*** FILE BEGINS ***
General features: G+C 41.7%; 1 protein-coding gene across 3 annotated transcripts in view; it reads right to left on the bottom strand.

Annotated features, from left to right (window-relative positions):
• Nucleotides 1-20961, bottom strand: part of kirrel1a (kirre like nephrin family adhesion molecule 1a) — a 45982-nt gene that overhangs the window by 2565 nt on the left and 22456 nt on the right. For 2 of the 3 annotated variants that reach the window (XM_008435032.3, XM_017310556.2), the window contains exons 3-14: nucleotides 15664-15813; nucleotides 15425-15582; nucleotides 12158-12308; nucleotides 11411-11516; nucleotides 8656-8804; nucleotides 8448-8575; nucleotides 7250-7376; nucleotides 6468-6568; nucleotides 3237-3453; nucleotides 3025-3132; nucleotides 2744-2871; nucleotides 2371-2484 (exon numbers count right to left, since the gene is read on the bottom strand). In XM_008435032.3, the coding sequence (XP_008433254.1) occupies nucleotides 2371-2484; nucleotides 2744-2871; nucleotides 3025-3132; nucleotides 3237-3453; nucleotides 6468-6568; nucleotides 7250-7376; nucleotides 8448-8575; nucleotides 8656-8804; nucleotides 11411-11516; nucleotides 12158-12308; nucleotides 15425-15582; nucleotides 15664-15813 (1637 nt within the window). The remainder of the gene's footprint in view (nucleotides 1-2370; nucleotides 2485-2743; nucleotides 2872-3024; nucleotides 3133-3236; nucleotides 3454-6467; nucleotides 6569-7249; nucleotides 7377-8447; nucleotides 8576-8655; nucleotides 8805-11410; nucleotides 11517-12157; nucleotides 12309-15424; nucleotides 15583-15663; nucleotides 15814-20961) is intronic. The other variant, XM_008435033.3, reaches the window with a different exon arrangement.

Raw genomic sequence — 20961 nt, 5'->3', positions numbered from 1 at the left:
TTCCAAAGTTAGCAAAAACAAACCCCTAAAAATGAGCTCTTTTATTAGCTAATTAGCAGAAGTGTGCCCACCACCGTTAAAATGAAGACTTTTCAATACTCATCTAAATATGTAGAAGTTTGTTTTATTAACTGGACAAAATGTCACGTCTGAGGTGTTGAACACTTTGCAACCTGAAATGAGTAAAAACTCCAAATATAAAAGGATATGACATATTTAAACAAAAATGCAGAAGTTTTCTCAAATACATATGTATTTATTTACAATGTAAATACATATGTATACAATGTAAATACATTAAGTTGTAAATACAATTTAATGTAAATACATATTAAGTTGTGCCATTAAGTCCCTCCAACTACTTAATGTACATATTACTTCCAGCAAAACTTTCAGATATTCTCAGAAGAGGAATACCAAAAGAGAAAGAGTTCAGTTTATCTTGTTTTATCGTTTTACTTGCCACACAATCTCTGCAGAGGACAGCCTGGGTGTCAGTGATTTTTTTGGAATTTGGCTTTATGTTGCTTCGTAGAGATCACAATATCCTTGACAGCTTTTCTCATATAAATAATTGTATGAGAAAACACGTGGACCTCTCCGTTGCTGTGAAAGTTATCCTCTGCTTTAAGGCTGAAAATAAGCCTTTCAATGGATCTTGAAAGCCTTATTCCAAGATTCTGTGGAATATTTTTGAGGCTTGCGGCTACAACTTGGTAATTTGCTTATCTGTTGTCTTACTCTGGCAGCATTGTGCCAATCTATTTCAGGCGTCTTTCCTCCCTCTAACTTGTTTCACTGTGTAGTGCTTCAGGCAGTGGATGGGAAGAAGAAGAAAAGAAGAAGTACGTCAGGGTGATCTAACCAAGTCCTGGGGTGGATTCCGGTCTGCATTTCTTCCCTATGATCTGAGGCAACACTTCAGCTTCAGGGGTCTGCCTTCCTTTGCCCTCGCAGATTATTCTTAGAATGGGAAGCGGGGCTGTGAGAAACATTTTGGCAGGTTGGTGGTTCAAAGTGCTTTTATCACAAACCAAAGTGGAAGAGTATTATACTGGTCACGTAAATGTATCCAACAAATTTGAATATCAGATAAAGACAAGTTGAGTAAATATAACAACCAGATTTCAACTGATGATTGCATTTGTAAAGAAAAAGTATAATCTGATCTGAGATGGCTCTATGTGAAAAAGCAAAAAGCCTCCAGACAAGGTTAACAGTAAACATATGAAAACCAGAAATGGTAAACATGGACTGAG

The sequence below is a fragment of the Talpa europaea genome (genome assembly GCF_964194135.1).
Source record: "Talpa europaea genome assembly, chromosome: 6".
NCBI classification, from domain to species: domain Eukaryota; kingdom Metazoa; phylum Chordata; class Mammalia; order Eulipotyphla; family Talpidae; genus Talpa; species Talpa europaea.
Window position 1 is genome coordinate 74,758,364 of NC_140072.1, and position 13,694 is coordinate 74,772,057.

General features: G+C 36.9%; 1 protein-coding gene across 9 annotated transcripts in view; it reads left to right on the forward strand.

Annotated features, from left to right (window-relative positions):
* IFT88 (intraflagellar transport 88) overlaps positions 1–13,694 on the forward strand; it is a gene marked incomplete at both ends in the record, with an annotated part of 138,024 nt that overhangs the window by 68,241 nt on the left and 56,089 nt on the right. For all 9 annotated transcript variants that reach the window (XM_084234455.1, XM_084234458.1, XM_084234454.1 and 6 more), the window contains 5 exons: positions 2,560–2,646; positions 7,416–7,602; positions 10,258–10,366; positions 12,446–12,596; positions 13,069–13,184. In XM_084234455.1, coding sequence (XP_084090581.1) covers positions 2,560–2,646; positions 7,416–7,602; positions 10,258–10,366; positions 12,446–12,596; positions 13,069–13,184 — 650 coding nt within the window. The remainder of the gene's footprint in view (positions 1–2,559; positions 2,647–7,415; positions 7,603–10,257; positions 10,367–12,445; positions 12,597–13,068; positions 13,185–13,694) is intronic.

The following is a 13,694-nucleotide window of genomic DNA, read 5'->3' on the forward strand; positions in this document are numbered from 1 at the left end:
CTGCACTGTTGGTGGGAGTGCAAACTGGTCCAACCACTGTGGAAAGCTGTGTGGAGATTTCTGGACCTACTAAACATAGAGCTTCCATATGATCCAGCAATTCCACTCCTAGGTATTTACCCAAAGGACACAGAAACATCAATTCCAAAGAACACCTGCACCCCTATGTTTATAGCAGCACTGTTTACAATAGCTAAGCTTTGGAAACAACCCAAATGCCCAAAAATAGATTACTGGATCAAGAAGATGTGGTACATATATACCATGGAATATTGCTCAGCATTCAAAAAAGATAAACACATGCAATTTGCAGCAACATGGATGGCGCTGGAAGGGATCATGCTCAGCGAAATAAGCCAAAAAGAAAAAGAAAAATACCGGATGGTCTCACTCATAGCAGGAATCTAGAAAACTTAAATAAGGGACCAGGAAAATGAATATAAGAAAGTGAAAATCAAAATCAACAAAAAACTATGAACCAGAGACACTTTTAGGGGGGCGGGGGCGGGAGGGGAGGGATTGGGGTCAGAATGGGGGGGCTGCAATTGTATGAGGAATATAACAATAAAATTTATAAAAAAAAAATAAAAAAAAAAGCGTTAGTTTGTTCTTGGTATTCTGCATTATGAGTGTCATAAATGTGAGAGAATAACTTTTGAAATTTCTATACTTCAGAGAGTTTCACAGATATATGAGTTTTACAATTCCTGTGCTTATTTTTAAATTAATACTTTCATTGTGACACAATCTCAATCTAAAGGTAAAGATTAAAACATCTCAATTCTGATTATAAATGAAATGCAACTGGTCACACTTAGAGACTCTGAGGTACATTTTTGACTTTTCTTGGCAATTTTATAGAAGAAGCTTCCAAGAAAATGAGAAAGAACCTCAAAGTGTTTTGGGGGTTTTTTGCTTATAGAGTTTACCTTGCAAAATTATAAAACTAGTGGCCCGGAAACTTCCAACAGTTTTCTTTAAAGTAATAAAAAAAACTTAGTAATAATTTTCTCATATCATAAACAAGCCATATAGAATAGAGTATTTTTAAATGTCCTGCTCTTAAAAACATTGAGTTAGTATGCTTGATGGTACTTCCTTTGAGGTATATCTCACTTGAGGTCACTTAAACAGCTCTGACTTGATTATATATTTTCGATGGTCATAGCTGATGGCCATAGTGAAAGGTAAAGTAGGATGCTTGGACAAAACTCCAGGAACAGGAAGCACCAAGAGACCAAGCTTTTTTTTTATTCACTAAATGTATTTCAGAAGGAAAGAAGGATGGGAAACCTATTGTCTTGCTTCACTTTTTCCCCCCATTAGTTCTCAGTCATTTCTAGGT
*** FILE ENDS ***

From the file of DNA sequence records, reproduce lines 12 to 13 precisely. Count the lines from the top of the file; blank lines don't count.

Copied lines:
* IFT88 (intraflagellar transport 88) overlaps positions 1–13,694 on the forward strand; it is a gene marked incomplete at both ends in the record, with an annotated part of 138,024 nt that overhangs the window by 68,241 nt on the left and 56,089 nt on the right. For all 9 annotated transcript variants that reach the window (XM_084234455.1, XM_084234458.1, XM_084234454.1 and 6 more), the window contains 5 exons: positions 2,560–2,646; positions 7,416–7,602; positions 10,258–10,366; positions 12,446–12,596; positions 13,069–13,184. In XM_084234455.1, coding sequence (XP_084090581.1) covers positions 2,560–2,646; positions 7,416–7,602; positions 10,258–10,366; positions 12,446–12,596; positions 13,069–13,184 — 650 coding nt within the window. The remainder of the gene's footprint in view (positions 1–2,559; positions 2,647–7,415; positions 7,603–10,257; positions 10,367–12,445; positions 12,597–13,068; positions 13,185–13,694) is intronic.

The following is a 13,694-nucleotide window of genomic DNA, read 5'->3' on the forward strand; positions in this document are numbered from 1 at the left end: